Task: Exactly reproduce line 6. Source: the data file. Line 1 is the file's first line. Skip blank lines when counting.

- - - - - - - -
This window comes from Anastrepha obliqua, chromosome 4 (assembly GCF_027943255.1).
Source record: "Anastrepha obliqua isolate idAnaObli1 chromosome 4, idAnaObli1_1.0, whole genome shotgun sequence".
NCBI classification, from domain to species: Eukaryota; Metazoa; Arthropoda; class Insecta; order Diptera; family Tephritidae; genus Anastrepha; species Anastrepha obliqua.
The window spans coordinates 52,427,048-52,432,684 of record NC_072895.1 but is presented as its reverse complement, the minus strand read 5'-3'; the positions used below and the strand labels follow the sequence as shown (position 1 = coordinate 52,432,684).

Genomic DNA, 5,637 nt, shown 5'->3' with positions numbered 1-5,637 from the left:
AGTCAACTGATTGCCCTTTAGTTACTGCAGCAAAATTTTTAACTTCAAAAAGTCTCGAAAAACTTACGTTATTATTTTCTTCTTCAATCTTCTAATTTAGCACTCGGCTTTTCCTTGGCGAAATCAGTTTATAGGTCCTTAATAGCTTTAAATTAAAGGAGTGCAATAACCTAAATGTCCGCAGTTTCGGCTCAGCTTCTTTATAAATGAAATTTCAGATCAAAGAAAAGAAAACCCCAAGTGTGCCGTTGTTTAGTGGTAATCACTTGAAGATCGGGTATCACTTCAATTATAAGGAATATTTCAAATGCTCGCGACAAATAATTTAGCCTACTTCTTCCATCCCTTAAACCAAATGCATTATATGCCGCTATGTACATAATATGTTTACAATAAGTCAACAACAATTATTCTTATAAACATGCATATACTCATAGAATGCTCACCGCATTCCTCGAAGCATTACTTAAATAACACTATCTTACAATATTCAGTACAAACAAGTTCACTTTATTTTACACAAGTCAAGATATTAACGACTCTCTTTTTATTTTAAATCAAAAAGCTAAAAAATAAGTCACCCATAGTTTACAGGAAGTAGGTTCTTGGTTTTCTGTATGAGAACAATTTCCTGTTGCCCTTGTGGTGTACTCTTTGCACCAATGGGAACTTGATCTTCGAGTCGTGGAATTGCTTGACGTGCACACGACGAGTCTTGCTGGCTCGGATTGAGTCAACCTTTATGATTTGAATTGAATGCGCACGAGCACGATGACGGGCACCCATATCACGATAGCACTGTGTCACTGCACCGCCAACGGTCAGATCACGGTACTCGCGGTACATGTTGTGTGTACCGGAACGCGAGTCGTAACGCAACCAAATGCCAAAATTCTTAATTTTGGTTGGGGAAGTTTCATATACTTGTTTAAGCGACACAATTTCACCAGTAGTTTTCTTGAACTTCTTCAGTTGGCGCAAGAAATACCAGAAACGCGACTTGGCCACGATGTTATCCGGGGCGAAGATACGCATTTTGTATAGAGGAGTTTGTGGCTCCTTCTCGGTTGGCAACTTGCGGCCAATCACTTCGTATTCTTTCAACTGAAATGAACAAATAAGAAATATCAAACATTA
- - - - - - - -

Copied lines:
AGTCAACTGATTGCCCTTTAGTTACTGCAGCAAAATTTTTAACTTCAAAAAGTCTCGAAAAACTTACGTTATTATTTTCTTCTTCAATCTTCTAATTTAGCACTCGGCTTTTCCTTGGCGAAATCAGTTTATAGGTCCTTAATAGCTTTAAATTAAAGGAGTGCAATAACCTAAATGTCCGCAGTTTCGGCTCAGCTTCTTTATAAATGAAATTTCAGATCAAAGAAAAGAAAACCCCAAGTGTGCCGTTGTTTAGTGGTAATCACTTGAAGATCGGGTATCACTTCAATTATAAGGAATATTTCAAATGCTCGCGACAAATAATTTAGCCTACTTCTTCCATCCCTTAAACCAAATGCATTATATGCCGCTATGTACATAATATGTTTACAATAAGTCAACAACAATTATTCTTATAAACATGCATATACTCATAGAATGCTCACCGCATTCCTCGAAGCATTACTTAAATAACACTATCTTACAATATTCAGTACAAACAAGTTCACTTTATTTTACACAAGTCAAGATATTAACGACTCTCTTTTTATTTTAAATCAAAAAGCTAAAAAATAAGTCACCCATAGTTTACAGGAAGTAGGTTCTTGGTTTTCTGTATGAGAACAATTTCCTGTTGCCCTTGTGGTGTACTCTTTGCACCAATGGGAACTTGATCTTCGAGTCGTGGAATTGCTTGACGTGCACACGACGAGTCTTGCTGGCTCGGATTGAGTCAACCTTTATGATTTGAATTGAATGCGCACGAGCACGATGACGGGCACCCATATCACGATAGCACTGTGTCACTGCACCGCCAACGGTCAGATCACGGTACTCGCGGTACATGTTGTGTGTACCGGAACGCGAGTCGTAACGCAACCAAATGCCAAAATTCTTAATTTTGGTTGGGGAAGTTTCATATACTTGTTTAAGCGACACAATTTCACCAGTAGTTTTCTTGAACTTCTTCAGTTGGCGCAAGAAATACCAGAAACGCGACTTGGCCACGATGTTATCCGGGGCGAAGATACGCATTTTGTATAGAGGAGTTTGTGGCTCCTTCTCGGTTGGCAACTTGCGGCCAATCACTTCGTATTCTTTCAACTGAAATGAACAAATAAGAAATATCAAACATTA